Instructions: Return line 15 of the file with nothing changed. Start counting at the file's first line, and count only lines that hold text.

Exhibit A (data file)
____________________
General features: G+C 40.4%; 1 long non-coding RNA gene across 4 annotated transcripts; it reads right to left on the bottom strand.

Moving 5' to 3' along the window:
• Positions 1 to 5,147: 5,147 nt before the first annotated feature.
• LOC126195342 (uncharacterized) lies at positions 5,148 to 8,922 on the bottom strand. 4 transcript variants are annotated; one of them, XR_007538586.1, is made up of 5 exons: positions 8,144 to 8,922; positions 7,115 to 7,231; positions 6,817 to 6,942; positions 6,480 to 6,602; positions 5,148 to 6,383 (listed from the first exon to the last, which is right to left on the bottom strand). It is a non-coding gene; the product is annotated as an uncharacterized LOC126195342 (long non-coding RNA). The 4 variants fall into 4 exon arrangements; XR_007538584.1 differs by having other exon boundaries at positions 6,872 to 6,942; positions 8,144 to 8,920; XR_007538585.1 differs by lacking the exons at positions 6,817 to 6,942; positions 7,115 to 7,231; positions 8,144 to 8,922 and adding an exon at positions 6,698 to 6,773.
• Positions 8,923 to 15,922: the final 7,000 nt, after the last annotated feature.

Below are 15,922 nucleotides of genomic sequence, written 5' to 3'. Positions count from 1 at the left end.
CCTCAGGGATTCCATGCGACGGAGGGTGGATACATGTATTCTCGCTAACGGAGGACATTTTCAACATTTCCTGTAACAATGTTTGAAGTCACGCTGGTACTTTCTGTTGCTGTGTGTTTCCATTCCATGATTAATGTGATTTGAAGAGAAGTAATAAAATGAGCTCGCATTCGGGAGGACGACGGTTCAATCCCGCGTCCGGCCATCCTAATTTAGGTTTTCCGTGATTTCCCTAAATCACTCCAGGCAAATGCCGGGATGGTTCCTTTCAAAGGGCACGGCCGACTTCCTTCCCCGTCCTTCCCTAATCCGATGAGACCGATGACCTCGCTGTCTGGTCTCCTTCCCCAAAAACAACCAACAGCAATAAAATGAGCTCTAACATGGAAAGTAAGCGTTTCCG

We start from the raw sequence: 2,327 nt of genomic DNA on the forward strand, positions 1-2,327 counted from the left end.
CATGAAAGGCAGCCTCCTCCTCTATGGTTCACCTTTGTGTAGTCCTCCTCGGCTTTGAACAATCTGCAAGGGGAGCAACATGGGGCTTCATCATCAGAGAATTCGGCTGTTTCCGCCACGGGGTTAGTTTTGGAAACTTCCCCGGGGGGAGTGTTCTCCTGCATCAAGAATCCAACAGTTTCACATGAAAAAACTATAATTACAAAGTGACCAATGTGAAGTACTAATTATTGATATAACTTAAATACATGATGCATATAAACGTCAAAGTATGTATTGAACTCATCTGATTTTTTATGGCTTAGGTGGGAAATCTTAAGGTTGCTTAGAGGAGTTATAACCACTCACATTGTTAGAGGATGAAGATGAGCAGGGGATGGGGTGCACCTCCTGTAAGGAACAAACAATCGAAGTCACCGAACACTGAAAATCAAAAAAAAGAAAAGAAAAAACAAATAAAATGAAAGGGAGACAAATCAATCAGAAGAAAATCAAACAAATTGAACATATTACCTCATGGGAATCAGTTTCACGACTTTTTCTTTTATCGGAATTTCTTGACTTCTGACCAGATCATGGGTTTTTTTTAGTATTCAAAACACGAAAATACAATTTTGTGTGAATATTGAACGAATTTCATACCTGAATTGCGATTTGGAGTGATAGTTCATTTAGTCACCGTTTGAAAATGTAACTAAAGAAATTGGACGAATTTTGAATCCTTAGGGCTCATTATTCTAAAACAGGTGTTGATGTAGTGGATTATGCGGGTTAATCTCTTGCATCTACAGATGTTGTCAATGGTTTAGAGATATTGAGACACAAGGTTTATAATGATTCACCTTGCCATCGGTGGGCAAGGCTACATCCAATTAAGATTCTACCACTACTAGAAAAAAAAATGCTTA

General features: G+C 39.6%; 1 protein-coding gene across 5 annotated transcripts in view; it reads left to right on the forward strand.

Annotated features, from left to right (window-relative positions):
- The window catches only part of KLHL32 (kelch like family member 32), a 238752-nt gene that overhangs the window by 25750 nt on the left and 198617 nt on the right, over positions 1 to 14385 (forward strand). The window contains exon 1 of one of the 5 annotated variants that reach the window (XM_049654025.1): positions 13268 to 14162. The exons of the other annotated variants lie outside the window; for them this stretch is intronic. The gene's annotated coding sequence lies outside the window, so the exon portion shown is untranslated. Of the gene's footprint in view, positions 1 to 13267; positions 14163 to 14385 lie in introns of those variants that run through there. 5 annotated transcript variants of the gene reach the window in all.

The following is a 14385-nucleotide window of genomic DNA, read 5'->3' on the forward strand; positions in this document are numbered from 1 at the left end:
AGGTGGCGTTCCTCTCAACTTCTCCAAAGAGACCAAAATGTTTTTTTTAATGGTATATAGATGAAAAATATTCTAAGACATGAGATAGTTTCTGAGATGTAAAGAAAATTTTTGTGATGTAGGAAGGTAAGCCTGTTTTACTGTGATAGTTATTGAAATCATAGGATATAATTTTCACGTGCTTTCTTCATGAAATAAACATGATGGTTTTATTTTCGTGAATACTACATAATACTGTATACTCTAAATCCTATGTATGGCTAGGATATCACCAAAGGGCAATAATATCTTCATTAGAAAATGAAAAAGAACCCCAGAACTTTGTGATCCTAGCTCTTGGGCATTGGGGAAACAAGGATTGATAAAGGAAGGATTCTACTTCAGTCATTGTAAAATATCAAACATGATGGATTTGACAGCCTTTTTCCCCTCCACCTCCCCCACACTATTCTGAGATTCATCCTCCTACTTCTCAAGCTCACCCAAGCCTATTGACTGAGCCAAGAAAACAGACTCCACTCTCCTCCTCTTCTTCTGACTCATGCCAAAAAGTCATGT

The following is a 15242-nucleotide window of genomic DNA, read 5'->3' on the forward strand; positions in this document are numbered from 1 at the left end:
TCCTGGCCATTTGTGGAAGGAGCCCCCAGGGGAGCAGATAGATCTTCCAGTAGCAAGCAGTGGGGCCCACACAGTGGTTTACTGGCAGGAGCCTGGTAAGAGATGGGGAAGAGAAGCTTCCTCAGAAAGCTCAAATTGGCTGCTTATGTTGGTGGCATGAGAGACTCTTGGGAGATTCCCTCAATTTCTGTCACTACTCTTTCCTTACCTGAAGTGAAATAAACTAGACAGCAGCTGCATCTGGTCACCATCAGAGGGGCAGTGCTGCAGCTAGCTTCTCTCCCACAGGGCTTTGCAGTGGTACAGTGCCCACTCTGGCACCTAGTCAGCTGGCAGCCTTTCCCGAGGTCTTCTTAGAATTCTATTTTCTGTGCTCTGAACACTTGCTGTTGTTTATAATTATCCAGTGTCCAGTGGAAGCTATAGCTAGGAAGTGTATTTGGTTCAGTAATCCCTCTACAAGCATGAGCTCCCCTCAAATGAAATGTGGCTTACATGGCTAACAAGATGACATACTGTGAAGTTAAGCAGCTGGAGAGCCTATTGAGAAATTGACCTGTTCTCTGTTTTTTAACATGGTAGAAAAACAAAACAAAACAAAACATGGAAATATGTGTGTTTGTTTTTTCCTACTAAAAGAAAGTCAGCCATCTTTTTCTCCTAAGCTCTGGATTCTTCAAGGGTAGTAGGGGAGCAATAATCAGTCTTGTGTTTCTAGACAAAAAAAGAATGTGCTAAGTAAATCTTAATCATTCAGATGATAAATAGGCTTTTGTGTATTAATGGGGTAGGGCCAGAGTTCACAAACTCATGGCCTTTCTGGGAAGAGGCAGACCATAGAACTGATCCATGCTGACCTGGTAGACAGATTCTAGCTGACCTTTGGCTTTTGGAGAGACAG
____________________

The following is a 15242-nucleotide window of genomic DNA, read 5'->3' on the forward strand; positions in this document are numbered from 1 at the left end: